Good Endings and Bad Endings

After finishing Dark Messiah of Might and Magic the other day and finding myself displeased with its ending but unable to vocalize why, I have been thinking about what makes a great end for a game, for me at least:

  • You can’t have a great ending for a bad game (which explains my misgivings with Dark Messiah, I think, despite its occasional Thief-y qualities), but you can have a bad ending in a good game, and a bad ending in a bad game.
  • Games that are designed with the ending in mind from the beginning seem to work well.
  • Difficult but good games seem to have good endings by default.
  • Explanation of the results of previous in-game actions is appropriate ending material. Refusing to show ‘what happened next’ or to even offer a hint at such is rarely effective.
  • New material introduced near the end that contradicts what has come before or switches genres is not good.
  • A single, clear goal – getting home, getting laid, finding the MacGuffin – is effective.
  • Returning the protagonist to something resembling their original state is satisfying, in a Mad Max sort of way.
  • Cliffhangers are unsatisfying unless the genre demands them.
  • Endings are important because I cared enough about the game to finish it – the longer the game, the more care should be taken with the ending.
  • A game has to overcome what I’ll call “ending fear” – my tendency to stop playing a game once I know I’ve gotten near the end, because I don’t want a good game to end – by maintaining a certain momentum that prevents me from stopping before I get all stupid and intellectual about what’s going on.
  • Essentially I play games because I like stories. If a good story is not being told, or there is no skeleton for me to hang my own story on, then there can be no good ending.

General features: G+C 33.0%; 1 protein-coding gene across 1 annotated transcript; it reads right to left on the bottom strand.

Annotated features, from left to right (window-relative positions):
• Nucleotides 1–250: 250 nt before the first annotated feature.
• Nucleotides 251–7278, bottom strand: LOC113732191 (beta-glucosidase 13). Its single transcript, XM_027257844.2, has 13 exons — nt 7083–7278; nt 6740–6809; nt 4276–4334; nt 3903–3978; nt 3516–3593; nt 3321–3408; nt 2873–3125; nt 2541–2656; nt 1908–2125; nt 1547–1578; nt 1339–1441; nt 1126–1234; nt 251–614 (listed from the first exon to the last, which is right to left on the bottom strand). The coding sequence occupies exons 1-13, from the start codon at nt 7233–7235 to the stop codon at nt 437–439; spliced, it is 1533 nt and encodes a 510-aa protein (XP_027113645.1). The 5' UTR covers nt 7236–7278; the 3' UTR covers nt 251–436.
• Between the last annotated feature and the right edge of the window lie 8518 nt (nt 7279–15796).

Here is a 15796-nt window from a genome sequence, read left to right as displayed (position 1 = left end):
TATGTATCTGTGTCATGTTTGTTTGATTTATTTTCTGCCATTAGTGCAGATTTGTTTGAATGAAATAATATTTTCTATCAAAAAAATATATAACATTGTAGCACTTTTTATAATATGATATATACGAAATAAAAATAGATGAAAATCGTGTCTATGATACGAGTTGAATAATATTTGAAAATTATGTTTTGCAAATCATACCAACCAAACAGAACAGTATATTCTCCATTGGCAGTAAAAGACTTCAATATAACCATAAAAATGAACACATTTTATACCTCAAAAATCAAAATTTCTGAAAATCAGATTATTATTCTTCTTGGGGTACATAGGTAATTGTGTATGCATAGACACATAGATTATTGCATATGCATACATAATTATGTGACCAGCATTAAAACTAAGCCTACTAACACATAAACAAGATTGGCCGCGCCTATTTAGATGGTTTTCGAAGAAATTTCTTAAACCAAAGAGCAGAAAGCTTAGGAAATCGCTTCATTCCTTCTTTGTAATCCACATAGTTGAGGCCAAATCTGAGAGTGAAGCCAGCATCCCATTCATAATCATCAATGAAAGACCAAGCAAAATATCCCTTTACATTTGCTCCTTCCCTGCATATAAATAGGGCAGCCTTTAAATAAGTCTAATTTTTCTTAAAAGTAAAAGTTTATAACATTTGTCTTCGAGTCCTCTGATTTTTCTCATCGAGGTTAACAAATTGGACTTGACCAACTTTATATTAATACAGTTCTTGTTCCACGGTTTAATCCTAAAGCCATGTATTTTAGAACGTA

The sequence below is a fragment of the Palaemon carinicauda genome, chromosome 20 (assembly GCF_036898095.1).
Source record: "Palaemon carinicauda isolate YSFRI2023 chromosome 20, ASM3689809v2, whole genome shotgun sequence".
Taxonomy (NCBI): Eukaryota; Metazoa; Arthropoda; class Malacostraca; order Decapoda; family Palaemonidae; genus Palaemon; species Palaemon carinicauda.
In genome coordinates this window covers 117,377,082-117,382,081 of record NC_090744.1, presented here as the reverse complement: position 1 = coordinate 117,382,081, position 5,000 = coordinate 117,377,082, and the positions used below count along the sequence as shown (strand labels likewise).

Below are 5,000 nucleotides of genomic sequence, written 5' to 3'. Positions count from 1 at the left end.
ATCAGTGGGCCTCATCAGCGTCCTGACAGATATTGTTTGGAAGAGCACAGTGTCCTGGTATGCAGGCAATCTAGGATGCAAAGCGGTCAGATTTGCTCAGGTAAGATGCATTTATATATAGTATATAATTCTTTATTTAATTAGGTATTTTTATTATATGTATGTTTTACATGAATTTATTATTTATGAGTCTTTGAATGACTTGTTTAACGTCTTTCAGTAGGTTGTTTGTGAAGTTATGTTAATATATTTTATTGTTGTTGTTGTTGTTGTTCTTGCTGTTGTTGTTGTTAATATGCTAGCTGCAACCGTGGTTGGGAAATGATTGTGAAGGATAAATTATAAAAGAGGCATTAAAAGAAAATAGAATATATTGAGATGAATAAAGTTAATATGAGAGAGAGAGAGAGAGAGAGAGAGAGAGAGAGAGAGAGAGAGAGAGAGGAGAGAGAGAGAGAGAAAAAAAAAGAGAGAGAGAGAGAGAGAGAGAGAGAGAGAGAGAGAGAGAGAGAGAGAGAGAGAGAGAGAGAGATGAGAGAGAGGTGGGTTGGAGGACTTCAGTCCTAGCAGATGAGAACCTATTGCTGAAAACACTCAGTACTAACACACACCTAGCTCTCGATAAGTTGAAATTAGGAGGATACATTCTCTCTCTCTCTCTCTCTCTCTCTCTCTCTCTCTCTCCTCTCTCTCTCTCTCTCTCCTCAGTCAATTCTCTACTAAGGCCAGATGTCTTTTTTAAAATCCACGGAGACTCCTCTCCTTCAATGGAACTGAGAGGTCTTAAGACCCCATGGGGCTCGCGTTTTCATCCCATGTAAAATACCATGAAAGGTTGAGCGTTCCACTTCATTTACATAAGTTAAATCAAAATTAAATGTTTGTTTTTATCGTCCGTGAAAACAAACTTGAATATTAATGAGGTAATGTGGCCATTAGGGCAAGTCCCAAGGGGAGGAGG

Such discussion cannot continue without examples. The best endings that come to mind, with a certain bias toward recent games, are…

  • The Thief series: On style alone, the ending cut scene of Thief: The Dark Project wins. Garrett’s bitter commentary is tone-perfect. The sequel’s ending is not as good as the first, but again, it has that same undeniable style. 3 has its ‘full circle’ moment, of course, but that game suffered from Xboxitis and a lack of the clearly defined chapters from 1 and 2.
  • Fallout 1 and 2: These classics stand out from the pack because both showed you the results of your actions throughout the plot in great detail, and the ending areas were far from trifles.
  • Chrono Trigger: I smile just thinking about this game.
  • GTA San Andreas: A memorable ending sequence, even though there is no good reason Samuel L. Jackson’s character should have lived more than 30 seconds from his first appearance.
  • FEAR: Ends well, in classic horror fashion, which resolves the anticlimax of a weak end boss.
  • Knights of the Old Republic: Immensely satisfying, whether Light or Dark.
  • Max Payne: The entire game is constructed around the ending, so it’s no shock that it works.